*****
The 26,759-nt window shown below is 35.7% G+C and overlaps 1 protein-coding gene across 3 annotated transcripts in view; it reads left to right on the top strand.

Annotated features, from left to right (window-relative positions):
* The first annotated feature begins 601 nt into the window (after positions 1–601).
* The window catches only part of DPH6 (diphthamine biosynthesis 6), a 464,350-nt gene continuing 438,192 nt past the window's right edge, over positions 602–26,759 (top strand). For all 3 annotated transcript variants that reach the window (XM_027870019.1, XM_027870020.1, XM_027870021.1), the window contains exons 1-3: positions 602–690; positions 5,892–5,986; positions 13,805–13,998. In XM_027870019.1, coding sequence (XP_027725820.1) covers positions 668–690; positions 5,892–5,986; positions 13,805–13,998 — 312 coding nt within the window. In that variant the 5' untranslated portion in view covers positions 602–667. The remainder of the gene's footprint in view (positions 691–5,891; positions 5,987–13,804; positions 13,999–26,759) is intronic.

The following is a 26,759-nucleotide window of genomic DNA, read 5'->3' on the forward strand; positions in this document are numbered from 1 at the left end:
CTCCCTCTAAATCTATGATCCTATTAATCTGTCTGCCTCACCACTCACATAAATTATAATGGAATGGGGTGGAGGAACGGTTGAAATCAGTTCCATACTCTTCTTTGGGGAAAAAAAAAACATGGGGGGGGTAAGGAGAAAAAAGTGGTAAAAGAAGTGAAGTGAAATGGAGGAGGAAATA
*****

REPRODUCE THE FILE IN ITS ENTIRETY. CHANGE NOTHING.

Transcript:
The 26,759-nt window shown below is 35.7% G+C and overlaps 1 protein-coding gene across 3 annotated transcripts in view; it reads left to right on the top strand.

Annotated features, from left to right (window-relative positions):
* The first annotated feature begins 601 nt into the window (after positions 1–601).
* The window catches only part of DPH6 (diphthamine biosynthesis 6), a 464,350-nt gene continuing 438,192 nt past the window's right edge, over positions 602–26,759 (top strand). For all 3 annotated transcript variants that reach the window (XM_027870019.1, XM_027870020.1, XM_027870021.1), the window contains exons 1-3: positions 602–690; positions 5,892–5,986; positions 13,805–13,998. In XM_027870019.1, coding sequence (XP_027725820.1) covers positions 668–690; positions 5,892–5,986; positions 13,805–13,998 — 312 coding nt within the window. In that variant the 5' untranslated portion in view covers positions 602–667. The remainder of the gene's footprint in view (positions 691–5,891; positions 5,987–13,804; positions 13,999–26,759) is intronic.

The following is a 26,759-nucleotide window of genomic DNA, read 5'->3' on the forward strand; positions in this document are numbered from 1 at the left end:
CTCCCTCTAAATCTATGATCCTATTAATCTGTCTGCCTCACCACTCACATAAATTATAATGGAATGGGGTGGAGGAACGGTTGAAATCAGTTCCATACTCTTCTTTGGGGAAAAAAAAAACATGGGGGGGGTAAGGAGAAAAAAGTGGTAAAAGAAGTGAAGTGAAATGGAGGAGGAAATA